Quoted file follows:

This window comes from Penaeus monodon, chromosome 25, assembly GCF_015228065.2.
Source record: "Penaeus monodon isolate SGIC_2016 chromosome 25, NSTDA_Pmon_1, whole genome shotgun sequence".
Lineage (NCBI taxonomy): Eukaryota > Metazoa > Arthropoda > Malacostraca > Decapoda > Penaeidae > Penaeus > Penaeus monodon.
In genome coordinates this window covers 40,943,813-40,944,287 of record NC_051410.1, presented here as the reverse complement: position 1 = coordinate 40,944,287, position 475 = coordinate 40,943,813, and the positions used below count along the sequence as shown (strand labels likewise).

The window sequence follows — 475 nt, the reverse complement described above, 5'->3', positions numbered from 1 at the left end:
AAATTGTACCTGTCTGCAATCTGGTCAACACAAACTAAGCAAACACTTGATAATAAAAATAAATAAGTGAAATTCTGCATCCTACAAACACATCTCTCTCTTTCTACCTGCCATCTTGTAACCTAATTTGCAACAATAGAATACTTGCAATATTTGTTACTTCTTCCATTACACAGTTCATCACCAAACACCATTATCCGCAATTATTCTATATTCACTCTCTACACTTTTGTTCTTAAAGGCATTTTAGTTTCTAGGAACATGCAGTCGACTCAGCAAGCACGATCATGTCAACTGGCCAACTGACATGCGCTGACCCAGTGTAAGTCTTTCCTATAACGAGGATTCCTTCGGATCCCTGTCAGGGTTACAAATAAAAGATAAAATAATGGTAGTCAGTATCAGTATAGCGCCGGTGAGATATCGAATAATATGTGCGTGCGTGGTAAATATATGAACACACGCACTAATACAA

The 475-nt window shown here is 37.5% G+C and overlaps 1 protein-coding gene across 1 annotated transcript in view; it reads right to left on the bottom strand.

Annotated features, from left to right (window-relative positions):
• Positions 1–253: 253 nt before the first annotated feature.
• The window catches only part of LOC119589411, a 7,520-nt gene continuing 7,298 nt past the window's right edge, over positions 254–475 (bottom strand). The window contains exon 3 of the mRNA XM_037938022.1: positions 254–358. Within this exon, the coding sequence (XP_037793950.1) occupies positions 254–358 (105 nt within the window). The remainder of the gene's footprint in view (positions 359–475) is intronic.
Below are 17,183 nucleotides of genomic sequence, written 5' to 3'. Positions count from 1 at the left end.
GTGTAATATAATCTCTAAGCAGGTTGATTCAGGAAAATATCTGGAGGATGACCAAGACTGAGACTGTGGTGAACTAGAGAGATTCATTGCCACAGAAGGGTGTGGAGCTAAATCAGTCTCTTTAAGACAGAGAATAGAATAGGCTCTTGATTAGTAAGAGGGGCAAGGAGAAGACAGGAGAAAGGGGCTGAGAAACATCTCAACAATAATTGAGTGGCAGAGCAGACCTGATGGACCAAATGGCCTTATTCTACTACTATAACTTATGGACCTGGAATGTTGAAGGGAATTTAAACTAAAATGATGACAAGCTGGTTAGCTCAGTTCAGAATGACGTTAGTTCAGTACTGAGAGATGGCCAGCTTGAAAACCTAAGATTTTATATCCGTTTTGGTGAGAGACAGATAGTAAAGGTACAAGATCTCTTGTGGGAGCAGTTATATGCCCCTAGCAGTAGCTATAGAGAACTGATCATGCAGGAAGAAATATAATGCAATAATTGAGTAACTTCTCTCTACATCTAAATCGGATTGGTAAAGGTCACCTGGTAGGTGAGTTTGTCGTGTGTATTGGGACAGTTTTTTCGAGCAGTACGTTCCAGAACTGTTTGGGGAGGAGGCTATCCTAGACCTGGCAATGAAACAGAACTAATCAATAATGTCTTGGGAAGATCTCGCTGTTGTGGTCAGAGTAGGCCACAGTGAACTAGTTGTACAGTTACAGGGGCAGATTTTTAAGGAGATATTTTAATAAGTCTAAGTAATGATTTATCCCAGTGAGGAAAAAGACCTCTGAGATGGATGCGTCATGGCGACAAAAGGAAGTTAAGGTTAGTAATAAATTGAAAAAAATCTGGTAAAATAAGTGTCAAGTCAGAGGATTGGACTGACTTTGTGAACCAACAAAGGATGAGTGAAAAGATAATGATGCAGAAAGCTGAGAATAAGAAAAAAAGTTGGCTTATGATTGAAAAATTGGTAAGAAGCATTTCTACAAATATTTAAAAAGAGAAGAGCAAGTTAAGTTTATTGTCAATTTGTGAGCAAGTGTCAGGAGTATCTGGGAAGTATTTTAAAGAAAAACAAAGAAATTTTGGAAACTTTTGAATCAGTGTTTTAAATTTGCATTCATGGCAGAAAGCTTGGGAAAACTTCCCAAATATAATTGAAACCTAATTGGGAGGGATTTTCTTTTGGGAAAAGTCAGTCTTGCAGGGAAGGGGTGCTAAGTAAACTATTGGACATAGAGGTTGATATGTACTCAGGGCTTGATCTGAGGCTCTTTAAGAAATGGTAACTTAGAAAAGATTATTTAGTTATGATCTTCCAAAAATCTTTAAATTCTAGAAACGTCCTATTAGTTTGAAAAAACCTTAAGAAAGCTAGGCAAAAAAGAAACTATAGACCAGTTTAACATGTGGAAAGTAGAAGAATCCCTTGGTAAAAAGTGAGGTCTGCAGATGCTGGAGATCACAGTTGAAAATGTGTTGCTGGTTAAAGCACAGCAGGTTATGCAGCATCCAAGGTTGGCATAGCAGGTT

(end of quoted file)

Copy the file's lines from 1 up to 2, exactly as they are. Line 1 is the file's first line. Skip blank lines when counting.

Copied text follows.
This window comes from Penaeus monodon, chromosome 25, assembly GCF_015228065.2.
Source record: "Penaeus monodon isolate SGIC_2016 chromosome 25, NSTDA_Pmon_1, whole genome shotgun sequence".